How to Maintain a Windows Computer and Keep it Responsive

When it comes to home computer maintenance, one has to handle both the hardware and software side of things. The hardware part can be inaccessible to the average user, since it requires a certain amount of technical skill and manual dexterity – you need to know how to open up your computer case and remove certain physical components. The software side of thing, on the other hand, can be done even by novices, as long as a guide is followed. Read on if you’re one of these people who want to maintain their home computer, but don’t know where to start:

To start with, it helps to visualize a computer as a huge building with hundreds of rooms full of filing cabinets, which in turn is full of thousands of documents. To make working in this building easy and the retrieval, use, and storage of documents easy, one needs to do three things:

  1. Implement a protocol that allows retrieval of documents that are needed
  2. Take good care of the documents so that they will not be damaged through use (and will be usable for long periods of time.)
  3. Dispose of documents that are no longer needed so that there will be room for new ones.

The example of the huge building is basically an ideal analogy when it comes to preventive maintenance of a windows home computer. With the huge building serving as your computer, the filing cabinets being your hard disk, and the documents serving as the files or data stored on your computer.

Defragmenting Your Hard Drive

Windows comes with a very useful defragmentation tool. What it does is that it reorganizes your hard drive in order to minimize “fragmentation” of data. It does not move your files, but it rearranges the bits and bytes that make up the files so that they are contiguous to each other. Defragmentation will also put the data that is most frequently used into areas of the disk that can be accessed faster.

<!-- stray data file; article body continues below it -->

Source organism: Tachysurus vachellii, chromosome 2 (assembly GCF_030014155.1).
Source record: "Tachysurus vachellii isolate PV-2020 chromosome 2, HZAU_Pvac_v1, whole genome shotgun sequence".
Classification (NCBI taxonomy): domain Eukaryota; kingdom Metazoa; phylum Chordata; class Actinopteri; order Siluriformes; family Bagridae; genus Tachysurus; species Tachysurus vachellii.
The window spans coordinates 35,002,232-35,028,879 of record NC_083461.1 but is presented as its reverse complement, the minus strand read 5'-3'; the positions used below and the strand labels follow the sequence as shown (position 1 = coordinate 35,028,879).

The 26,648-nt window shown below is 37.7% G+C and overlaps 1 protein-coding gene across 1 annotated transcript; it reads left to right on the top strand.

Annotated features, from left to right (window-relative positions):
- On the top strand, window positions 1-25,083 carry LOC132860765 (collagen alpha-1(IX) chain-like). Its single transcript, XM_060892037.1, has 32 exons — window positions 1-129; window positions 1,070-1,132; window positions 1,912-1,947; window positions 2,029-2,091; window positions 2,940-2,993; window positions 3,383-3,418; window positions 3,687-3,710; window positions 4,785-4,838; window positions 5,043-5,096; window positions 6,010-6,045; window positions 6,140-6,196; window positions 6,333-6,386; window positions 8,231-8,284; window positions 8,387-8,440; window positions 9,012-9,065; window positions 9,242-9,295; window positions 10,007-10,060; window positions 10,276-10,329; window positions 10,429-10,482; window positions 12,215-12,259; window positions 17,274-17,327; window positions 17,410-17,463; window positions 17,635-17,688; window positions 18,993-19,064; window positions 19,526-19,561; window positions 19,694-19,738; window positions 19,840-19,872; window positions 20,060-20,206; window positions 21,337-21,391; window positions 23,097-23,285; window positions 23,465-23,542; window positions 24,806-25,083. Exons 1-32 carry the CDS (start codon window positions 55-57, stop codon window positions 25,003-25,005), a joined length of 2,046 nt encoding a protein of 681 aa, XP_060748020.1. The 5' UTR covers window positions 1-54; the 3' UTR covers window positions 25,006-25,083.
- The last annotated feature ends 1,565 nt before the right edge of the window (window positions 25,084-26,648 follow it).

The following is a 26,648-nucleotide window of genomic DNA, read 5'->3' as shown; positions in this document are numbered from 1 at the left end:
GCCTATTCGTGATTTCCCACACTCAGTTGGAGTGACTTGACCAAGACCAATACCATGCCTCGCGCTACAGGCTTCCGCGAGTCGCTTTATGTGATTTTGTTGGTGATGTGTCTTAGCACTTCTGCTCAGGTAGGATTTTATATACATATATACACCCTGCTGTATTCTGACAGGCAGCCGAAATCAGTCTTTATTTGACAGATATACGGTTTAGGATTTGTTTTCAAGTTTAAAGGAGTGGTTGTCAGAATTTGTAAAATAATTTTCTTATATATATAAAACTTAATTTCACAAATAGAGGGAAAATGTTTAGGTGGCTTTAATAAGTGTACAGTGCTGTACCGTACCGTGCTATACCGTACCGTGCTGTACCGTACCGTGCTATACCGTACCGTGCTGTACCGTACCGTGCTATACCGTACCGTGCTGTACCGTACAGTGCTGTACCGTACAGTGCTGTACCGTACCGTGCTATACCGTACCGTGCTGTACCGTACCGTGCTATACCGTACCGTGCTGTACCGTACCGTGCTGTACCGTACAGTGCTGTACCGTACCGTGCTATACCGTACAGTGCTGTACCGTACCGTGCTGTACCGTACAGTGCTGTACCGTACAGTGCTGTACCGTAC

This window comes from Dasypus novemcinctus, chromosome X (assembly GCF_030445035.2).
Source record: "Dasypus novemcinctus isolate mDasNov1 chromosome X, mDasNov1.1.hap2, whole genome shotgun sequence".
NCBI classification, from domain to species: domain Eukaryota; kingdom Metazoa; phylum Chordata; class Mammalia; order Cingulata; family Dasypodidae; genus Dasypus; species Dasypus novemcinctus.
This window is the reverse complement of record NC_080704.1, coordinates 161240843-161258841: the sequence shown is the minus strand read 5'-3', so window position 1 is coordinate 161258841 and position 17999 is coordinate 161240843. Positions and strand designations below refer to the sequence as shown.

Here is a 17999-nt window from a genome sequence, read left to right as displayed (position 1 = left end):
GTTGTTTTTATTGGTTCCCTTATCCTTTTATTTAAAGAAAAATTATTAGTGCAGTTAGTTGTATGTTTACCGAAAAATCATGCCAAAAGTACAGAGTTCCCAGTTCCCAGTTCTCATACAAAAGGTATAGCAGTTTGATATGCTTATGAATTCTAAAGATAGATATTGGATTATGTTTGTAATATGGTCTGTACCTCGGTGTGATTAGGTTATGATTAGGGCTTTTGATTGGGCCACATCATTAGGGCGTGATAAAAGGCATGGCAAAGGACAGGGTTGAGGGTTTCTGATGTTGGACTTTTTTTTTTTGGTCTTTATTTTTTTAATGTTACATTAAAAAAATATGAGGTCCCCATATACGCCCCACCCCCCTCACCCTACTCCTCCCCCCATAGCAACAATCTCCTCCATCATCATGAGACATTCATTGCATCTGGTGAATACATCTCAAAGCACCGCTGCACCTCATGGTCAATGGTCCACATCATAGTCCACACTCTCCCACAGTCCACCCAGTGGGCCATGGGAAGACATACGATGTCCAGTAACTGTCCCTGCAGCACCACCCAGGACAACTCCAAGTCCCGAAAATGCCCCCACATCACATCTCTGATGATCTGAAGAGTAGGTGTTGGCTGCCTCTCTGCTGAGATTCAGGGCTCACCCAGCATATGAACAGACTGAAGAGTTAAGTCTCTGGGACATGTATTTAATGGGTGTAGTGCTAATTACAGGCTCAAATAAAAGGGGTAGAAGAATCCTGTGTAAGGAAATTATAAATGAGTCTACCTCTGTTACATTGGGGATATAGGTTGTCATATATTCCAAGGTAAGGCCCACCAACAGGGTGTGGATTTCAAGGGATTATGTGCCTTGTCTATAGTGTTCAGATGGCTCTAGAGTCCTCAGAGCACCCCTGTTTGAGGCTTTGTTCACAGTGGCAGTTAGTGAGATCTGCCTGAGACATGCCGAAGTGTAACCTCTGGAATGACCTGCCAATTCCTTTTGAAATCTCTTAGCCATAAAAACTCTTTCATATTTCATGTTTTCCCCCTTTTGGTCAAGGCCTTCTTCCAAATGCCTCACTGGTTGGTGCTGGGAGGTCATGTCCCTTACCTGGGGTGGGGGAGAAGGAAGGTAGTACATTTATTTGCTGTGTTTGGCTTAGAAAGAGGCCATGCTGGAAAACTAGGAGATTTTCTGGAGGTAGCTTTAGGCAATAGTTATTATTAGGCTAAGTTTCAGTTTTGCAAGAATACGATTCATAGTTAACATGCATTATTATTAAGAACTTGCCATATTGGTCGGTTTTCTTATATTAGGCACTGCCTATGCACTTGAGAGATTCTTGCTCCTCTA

Opening the defragmentation tool is simple. You only need to open My Computer/This Computer, right click on the hard drive you want to defragment, select Properties, click the Tools tab, and you’ll see the button to start the Defragmentation tool.

 

Disk Cleanup

When a computer runs programs, it sometimes creates temporary files on the hard disk. Most programs are designed to remove these temporary files automatically before closing, but sometimes they fail to clean it up properly or sometimes a crashed program will leave tons of temporary files hidden on your system. Windows has a Disk Cleanup feature that will clean your PC of these unwanted data.

To launch the Disk Cleanup tool on Windows 8/8.1/10, simply open My Computer/This Computer, right click the drive you want to clean up, select Properties, and you’ll see the button called “Disk Cleanup.”

For users of older Windows, the Disk Cleanup tool can be accessed by clicking the Start Button, choosing All Programs, then Accessories, followed by System Tools, and finally Disk Cleanup.

You should be aware, however, that some third party programs, even those considered credible, can act as malware instead of helping you. As for example, with CCleaner case.

 

Task Scheduler

Defragmentation and Disk Cleanup by themselves do a great job of maintaining your Windows computer in tip top shape, but what if you don’t have the time to do them all manually every month (or week), not to mention you may have third party programs such as antivirus or antispyware that can help prevent problems?

This is where Windows’ Task Scheduler tool comes in. This is a tool that allows you to make a list of preventive maintenance applications and have them run automatically based on a schedule. One big benefit of this is that you don’t have to worry about doing preventive maintenance manually, all that you need once you have the schedule set up is to leave the computer open at the specified times. Ideally, you set the schedule at night or in the wee hours of the morning, when nobody is using the computer.

On Windows 8/8.1/10, you can run Task Scheduler simply by using the “Search” function on the taskbar and typing “Task Scheduler.” On older Windows versions, you do it by clicking on the start button, choosing All Programs, then Accessories, then System Tools and then Task Scheduler.

If you need support for your computers in small business, call Dynamic Network Solutions – 1 (800) 210-9613 – we’ll have you covered.